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Mountain Heritage High School students enjoy a paddle down the North Toe River.. Photo by Gary Peeples, USFWS.

Paddling the South Toe River

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Greetings and welcome to the Southern Appalachian Creature Feature.

We put our boats in Yancey County’s South Toe River at a small sandy beach amidst the abutments of the highway 19 bridge.

We paddled from there to the river’s confluence with the North Toe River, a trip of several hours, through one of the most remote sections of river in Western North Carolina. There’s going to be a wastewater treatment plant built along this stretch of river. All the environmental review has been done, the permits are in place — it’s simply a matter of time. The trip was a search for sites with healthy numbers of endangered Appalachian elktoe mussels. With sites identified, the Fish and Wildlife Service will begin a multi-year monitoring effort to quantify any impacts on the mussel resulting from the plant’s construction and operation.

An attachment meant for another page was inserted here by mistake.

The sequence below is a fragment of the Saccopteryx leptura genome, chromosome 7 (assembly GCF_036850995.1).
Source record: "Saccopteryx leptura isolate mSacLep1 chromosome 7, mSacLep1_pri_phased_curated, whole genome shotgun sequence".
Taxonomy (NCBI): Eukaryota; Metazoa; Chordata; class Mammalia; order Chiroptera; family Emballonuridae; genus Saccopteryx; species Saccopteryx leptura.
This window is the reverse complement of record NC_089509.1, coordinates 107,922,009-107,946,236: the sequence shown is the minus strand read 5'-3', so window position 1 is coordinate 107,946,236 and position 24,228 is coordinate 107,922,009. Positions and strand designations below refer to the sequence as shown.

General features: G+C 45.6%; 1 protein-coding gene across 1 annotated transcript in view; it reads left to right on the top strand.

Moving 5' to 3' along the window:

Mussels were found, sites were identified — as anticipated. However, what marked the trip wasn’t that we had accomplished our mission. What marked the trip was the incredible beauty of the river. The South Toe River has a reputation among area biologists as one of the cleanest, healthiest rivers of its size around. It’s the river you hope for. The river you plunge into during the heat of the day without concern about contamination. The river that’s just undeveloped enough to give you the sensation of paddling through a wilderness.

For WNCW and the U.S. Fish & Wildlife Service, this is Gary Peeples.

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